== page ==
Combat of Barquilla (1810)

Last updated
Combat of Barquilla
Part of Peninsular War
Date11 July 1810
Location
Heights of Barquilla, north of Villar de Puerco, Castile and León, Spain
Result French victory
Belligerents
Flag of France (1794-1815).svg French Empire Flag of the United Kingdom.svg United Kingdom
Flag Portugal (1750).svg Portugal
Commanders and leaders
Flag of France (1794-1815).svg Pierre Gouache Flag of the United Kingdom.svg Robert Craufurd
Strength
200 infantry
30-40 cavalry
unknown
Casualties and losses
31 captured 32-40 casualties

The Combat of Barquilla (11 July 1810) was a minor skirmish between British and French forces two days after the Siege of Ciudad Rodrigo, in which Robert Craufurd attacked French grenadiers covering a foraging party. The French grenadiers, formed in a single square, made a fighting withdrawal, fending off British cavalry and escaping unscathed.

Siege of Ciudad Rodrigo (1810) siege

In the Siege of Ciudad Rodrigo, the French Marshal Michel Ney took the fortified city from Field Marshal Don Andrés Perez de Herrasti on 10 July 1810 after a siege that began on 26 April. Ney's VI Corps made up part of a 65,000-strong army commanded by André Masséna, who was bent on a third French invasion of Portugal.

Robert Craufurd Scottish soldier

Major-General Robert Craufurd was a British soldier. After a military career which took him from India to the Netherlands, he was given command of the Light Division in the Napoleonic Peninsular War under the Duke of Wellington. Craufurd was a strict disciplinarian and somewhat prone to violent mood swings which earned him the nickname "Black Bob". He was mortally wounded storming the lesser breach in the Siege of Ciudad Rodrigo on 19 January 1812 and died four days later.

Foraging Searching for wild food resources

Foraging is searching for wild food resources. It affects an animal's fitness because it plays an important role in an animal's ability to survive and reproduce. Foraging theory is a branch of behavioral ecology that studies the foraging behavior of animals in response to the environment where the animal lives.

Contents

Background

The Anglo-Portuguese under Craufurd were forced back to Fort Conception during the Siege of Ciudad Rodrigo, which fell on the July 9th 1810. During this period the French launched raids near the allied positions.

Anglo-Portuguese Army Combined English and Portuguese army during the Peninsular War

The Anglo-Portuguese Army was the combined British and Portuguese army that participated in the Peninsular War, under the command of Arthur Wellesley. The Army is also referred to as the British-Portuguese Army and, in Portuguese, as the Exército Anglo-Luso or the Exército Anglo-Português.

In retaliation, Craufurd took five or six squadrons of cavalry and several companies of infantry to attack and cut off a raiding party sent by General Roche Godart. These squadrons of cavalry included the 1st Hussars from the King's German Legion, and the 16th and 14th Light Dragoons.

14th Kings Hussars

The 14th King's Hussars was a cavalry regiment in the British Army, first raised in 1715. It saw service for two centuries, including the First World War, before being amalgamated with the 20th Hussars to form the 14th/20th King's Hussars in 1922.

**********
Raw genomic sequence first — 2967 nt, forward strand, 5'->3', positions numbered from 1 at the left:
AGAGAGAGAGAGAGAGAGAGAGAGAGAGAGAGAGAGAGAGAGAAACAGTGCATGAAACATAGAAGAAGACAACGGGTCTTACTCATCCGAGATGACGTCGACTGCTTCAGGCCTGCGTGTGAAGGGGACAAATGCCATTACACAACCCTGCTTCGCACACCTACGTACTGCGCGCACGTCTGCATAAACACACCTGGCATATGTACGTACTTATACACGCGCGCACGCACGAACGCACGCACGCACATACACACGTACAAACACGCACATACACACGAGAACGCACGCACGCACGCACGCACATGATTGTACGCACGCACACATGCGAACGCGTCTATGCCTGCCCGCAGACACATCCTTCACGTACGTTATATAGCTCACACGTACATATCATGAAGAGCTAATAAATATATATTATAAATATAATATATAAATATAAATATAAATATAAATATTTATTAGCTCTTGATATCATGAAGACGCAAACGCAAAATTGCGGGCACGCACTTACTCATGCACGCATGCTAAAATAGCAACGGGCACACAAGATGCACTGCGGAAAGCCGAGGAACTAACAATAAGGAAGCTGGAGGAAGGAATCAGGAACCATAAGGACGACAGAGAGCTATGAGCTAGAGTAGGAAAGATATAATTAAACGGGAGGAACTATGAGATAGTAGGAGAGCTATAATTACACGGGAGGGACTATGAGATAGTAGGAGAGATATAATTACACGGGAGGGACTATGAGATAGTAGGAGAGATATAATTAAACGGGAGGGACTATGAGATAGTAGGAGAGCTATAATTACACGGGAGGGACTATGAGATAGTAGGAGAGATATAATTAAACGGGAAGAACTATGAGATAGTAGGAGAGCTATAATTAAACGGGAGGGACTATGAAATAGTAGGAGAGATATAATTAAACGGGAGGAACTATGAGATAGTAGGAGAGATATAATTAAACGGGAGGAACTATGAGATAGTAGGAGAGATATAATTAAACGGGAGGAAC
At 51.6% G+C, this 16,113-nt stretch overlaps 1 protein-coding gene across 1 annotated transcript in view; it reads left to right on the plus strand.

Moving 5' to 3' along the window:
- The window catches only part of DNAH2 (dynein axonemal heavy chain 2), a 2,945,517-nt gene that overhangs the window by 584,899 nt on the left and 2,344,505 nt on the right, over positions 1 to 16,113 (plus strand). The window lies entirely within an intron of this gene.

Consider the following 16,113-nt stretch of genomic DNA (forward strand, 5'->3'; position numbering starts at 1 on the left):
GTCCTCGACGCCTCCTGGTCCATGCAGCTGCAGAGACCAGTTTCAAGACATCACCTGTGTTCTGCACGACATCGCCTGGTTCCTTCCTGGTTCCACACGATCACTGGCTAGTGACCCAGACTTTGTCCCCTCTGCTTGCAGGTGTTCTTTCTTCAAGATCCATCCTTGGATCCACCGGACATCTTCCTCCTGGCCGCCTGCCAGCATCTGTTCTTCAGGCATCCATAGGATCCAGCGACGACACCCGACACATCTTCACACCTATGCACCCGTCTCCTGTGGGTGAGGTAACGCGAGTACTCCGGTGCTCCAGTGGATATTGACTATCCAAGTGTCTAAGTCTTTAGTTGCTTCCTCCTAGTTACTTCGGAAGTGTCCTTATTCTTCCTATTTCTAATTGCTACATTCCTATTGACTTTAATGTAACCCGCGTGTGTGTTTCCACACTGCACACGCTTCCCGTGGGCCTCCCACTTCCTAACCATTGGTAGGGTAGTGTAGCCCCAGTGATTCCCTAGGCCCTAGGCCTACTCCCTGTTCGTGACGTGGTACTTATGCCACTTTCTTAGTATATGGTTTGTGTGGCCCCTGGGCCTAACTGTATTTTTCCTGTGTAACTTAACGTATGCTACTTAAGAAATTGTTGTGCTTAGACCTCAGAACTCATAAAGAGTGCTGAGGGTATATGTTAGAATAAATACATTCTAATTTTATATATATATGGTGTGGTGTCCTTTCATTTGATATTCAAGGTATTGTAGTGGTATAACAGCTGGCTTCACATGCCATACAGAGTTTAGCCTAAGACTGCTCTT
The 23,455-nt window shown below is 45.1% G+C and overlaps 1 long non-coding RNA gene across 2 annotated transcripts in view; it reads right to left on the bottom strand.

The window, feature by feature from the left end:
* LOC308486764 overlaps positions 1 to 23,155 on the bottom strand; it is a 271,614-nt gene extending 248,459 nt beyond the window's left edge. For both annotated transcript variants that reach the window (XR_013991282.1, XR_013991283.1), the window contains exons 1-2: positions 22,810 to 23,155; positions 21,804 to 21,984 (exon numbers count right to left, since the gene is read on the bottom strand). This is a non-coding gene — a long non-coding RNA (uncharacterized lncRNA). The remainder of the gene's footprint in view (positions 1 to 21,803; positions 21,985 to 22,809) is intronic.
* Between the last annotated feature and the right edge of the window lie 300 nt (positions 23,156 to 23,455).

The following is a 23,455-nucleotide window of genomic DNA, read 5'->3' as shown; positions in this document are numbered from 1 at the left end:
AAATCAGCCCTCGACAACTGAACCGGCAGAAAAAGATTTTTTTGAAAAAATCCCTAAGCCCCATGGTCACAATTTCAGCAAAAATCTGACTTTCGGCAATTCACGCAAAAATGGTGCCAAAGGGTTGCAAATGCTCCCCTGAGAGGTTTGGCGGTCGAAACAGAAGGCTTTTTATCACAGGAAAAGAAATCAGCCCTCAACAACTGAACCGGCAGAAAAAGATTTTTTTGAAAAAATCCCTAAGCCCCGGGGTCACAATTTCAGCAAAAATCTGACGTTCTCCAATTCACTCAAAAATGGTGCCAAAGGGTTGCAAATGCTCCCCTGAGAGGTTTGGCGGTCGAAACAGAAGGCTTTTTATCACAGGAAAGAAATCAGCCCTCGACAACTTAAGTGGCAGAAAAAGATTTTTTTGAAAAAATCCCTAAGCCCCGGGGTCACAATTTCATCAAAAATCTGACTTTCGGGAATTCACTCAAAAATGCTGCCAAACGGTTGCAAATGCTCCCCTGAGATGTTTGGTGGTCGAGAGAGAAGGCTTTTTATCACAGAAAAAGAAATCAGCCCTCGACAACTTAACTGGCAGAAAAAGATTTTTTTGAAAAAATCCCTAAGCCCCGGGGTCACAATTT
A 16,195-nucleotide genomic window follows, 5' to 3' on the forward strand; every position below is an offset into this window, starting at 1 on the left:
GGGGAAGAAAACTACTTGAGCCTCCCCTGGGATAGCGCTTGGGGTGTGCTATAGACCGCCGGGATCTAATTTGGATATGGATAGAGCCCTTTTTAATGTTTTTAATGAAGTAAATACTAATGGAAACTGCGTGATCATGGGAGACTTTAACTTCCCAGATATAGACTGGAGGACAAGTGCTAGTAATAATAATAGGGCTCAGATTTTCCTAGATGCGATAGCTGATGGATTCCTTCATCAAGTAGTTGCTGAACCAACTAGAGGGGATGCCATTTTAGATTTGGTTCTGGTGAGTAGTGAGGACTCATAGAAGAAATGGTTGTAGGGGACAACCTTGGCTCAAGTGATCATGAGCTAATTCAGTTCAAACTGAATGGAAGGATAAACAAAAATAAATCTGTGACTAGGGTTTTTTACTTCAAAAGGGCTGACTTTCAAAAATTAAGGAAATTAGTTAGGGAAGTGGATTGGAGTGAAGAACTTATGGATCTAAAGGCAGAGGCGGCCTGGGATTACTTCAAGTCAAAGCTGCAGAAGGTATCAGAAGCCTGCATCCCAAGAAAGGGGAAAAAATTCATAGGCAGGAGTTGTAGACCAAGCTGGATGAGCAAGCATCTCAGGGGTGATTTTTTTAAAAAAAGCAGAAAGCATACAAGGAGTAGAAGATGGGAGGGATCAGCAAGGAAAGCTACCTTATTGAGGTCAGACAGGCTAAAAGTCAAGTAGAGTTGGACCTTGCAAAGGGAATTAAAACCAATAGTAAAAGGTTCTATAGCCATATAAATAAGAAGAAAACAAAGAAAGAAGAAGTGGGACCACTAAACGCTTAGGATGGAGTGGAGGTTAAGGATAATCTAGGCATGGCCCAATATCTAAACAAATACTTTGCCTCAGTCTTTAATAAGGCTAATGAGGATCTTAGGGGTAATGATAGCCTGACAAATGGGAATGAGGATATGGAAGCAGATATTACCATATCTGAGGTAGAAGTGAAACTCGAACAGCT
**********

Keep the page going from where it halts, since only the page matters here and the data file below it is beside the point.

Two days after Ciudad Rodrigo fell, at four o'clock on the morning of the 11th of July, the British came into contact with a small body of troops near the village of Barquilla. The badly outnumbered French force, under the command of Captain Pierre Gouache, was covering a foraging party in a corn field. It consisted of two companies of grenadiers of the 22nd Regiment of Junot's corps (around 200 men) supported by around 30 cavalry.

Battle

Craufurd brought up three squadrons of cavalry (the KGL 1st Hussars, the 16th and 14th Light Dragoons) to attack the French infantry, formed in a single square in a corn field. The first attack was made by the hussars of the KGL. As the horsemen closed in, the French grenadiers stood up and opened fire. However, the hussars then proceeded past the infantry square and charged the French cavalry. Upon seeing how large the British force was, the cavalry surrendered.

1st Hussars Canadian military unit

The 1st Hussars is an armoured Primary Reserve regiment of the Canadian Forces, currently based in London and Sarnia, Ontario.

Meanwhile, the 16th Light Dragoons came forward and failed to come in contact with the square. The 14th Light Dragoons, led by Colonel Talbot, managed to attack the square but were badly repulsed. Talbot and eight of his men were killed and many horsemen were wounded.

The squadron was thrown in disorder but was recalled. However, Craufurd was too slow in bringing up his infantry and the French infantry withdrew without having suffered any casualties.

Aftermath

Despite having taken around 30 cavalry prisoner the combat was a failure. The British suffered 30-40 casualties, and failed to defeat the much smaller force of French infantry whilst allowing the infantry to escape with minimal losses.

Although the Combat of Barquilla was a minor incident during Masséna's campaign, it was damaging to Craufurd's reputation. Two weeks later, despite suffering defeat, Craufurd redeemed himself at the Battle of the Côa. Captain Gouache, on the other hand, received recognition for his achievement and was promoted.

André Masséna French military commander during the Revolutionary and Napoleonic Wars

André Masséna, 1st Duc de Rivoli, 1st Prince d'Essling was a French military commander during the Revolutionary and Napoleonic Wars. He was one of the original eighteen Marshals of the Empire created by Napoleon, with the nickname l'Enfant chéri de la Victoire.

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